It finally came.
The day I’ve been looking forward to for 10 years.
I went to see my oncologist yesterday and she said, “Congratulations. You have graduated from oncology.”
Oncology — the study and treatment of tumors.
The field of medicine that is devoted to cancer.
About a month ago I went to the breast surgeon’s office and she said, “You don’t need to come back anymore unless it gives you peace of mind to keep coming.”
No thank you, I told her, I will not be back.
I am done with cancer.
I am done with the doctors, the drugs, and the anxiety that is caused by every visit to a medical facility.
I wonder if doctors understand the impact of their words when they tell a patient their cancer case is closed.
The sudden rush of emotion surprised me — so many memories flooded my mind.
- Sitting across the desk from doctors talking to me about treatment options and survival rates.
- Looking out the window of the doctor’s office at the trees for a brief mental and emotional escape from what I was hearing.
- Sitting for hours hooked up to a chemo cart with bright red fluids infusing my body.
- Friends streaming into my home with food, cards, flowers, and endless amounts of love and support.
- Doug organizing my medications, running to the drug store at all hours of the night, and showing up unexpectedly for doctor appointments and chemo treatments.
“I never have to come back?” I asked her.
“Only if you want to come back or if there is another issue,” she said.
That worry will always haunt me, but for now, I will celebrate the end of the cancer era.
Ten years is a long time.
One minute everything was normal.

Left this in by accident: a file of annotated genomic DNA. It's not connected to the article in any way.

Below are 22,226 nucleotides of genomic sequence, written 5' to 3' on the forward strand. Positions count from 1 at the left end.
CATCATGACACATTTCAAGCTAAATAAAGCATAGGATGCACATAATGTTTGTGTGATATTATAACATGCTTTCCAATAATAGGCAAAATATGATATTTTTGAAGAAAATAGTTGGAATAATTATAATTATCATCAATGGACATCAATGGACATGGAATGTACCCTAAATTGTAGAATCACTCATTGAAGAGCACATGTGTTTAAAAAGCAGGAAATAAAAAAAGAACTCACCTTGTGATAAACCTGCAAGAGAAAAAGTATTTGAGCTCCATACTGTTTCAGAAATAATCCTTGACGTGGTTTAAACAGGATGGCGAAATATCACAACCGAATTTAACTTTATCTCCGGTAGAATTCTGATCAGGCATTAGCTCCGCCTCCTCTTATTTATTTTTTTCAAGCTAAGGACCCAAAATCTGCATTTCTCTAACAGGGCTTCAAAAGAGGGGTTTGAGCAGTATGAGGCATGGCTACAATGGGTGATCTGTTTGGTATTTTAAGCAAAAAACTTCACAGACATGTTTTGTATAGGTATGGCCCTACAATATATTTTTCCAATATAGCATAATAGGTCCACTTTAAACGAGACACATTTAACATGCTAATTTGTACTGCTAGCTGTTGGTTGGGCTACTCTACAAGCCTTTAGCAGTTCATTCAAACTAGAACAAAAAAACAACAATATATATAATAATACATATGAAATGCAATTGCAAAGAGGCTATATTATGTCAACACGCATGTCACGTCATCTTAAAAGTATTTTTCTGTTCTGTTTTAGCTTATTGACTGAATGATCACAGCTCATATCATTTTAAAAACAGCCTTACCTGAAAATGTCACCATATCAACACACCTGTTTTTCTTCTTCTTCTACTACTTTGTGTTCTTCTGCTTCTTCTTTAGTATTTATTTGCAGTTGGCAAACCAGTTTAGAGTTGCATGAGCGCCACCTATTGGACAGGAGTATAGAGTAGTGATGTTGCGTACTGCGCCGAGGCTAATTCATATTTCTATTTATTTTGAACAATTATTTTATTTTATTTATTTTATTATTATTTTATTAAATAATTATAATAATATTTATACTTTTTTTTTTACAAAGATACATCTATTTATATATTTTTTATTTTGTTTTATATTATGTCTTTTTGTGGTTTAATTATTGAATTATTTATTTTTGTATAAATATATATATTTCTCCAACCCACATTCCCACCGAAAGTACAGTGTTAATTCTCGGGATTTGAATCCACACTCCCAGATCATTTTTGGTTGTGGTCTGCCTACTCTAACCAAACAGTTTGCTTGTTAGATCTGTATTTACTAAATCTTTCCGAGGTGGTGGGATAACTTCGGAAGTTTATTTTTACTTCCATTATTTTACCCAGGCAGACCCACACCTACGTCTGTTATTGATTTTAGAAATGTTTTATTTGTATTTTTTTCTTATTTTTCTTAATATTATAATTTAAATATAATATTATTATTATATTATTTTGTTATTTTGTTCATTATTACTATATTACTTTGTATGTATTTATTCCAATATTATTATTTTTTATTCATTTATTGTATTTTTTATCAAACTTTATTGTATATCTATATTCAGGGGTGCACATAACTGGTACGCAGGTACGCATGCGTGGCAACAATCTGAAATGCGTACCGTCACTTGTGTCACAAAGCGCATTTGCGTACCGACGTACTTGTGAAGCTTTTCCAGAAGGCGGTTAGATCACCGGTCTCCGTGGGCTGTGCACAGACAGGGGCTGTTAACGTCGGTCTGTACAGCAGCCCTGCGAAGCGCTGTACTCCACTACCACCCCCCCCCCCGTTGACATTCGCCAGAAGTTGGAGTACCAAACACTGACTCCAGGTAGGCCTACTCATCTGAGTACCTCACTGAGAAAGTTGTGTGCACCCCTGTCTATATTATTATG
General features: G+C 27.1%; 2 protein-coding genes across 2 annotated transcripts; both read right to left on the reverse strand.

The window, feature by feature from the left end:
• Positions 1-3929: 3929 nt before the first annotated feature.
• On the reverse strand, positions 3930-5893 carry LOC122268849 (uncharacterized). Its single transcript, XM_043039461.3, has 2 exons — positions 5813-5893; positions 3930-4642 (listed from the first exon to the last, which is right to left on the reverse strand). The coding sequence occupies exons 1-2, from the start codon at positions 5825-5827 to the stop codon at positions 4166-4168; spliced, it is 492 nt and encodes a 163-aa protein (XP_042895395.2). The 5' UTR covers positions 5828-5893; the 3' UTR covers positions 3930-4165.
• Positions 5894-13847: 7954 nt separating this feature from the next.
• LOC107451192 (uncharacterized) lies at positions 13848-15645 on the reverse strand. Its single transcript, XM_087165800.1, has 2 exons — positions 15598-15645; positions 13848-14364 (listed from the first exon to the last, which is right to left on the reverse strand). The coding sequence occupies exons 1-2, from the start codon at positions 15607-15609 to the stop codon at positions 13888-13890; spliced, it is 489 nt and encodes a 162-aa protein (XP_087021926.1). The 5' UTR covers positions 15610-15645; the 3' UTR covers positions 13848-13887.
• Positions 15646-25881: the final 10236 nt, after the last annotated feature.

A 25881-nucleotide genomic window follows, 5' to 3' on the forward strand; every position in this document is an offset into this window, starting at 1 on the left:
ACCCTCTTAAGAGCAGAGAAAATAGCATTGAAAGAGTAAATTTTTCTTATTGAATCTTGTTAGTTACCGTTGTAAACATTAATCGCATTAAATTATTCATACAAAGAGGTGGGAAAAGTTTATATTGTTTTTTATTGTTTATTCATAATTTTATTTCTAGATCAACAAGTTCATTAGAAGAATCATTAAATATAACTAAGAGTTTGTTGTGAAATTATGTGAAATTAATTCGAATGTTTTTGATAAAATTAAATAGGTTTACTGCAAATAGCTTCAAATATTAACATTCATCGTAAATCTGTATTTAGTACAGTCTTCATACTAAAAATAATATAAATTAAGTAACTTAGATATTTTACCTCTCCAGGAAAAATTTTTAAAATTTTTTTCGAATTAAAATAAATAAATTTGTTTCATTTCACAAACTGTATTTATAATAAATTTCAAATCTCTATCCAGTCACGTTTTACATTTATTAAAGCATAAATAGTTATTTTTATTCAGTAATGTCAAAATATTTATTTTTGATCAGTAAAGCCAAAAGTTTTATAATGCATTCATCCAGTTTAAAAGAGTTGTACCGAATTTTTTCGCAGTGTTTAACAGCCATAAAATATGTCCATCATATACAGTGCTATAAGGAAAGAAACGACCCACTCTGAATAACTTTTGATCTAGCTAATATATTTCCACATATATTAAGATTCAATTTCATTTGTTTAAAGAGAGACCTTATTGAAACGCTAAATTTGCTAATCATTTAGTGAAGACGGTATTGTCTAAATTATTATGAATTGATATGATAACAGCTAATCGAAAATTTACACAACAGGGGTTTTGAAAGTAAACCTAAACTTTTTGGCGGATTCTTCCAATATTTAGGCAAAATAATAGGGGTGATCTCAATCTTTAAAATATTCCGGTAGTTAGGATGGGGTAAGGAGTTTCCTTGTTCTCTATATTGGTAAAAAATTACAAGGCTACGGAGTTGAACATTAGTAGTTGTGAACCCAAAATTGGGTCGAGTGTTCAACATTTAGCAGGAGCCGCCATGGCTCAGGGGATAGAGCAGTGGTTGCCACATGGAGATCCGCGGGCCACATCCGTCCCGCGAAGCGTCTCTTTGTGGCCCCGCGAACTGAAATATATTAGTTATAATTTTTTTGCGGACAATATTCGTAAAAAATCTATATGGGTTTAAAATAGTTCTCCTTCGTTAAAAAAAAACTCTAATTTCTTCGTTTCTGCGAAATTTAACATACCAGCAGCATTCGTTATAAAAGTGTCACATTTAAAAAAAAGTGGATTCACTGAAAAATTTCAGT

The next minute, I was processing words about invasive ductal cancer.
What have I learned in those 10 years?
I’m not sure I could cover the lessons of 10 years in one blog post, so let me name just a few…
- I’m never alone. Even in the dark of the night when pain and anxiety will not subside and sleep will never come, I am not alone. I have God to “hear my soul’s complaint” as the church hymn goes. And, I have friends and family who astound me with their love, support, and kindness.
- I am stronger than I think. I like what Elizabeth Taylor said about doing hard things. “You just do it. You force yourself to get up. You force yourself to put one foot in front of the other, and you refuse to let it get to you. You fight. You cry. You curse. Then you go about the business of living. That’s how I’ve done it. There’s no other way.” I would amend her list — you fight, you cry, you curse, you pray your heart out, and then you go about the business of living. It’s that prayer part that gives you the strength to go about the business of living. It might sound silly but from the day I was diagnosed, I promised myself I would never spend one day in my pajamas or in my bed. I would get up every morning, shower, put on my makeup and get dressed for the day. No. Matter. What. For some reason, those small daily routines made me feel stronger. I also decided I would always cover my bald head with a scarf or a wig because, for some reason, I felt less like a victim of cancer when my head was covered.
As I walked out of the doctor’s office yesterday, I stopped and texted my family to tell them the good news.
“I never expected this day to feel so HUGE,” I wrote.
Then, when I got into my car to come home, I cried.
Unbelievable relief washed over me.
I can never be sure cancer won’t terrorize my life again, but for now, after 10 years, I will celebrate that it’s finally part of my past; and I will move forward with profound respect for the magnitude and depth of the lessons it taught me.
I’ve enjoyed many graduations in my life, but this might be the best one yet.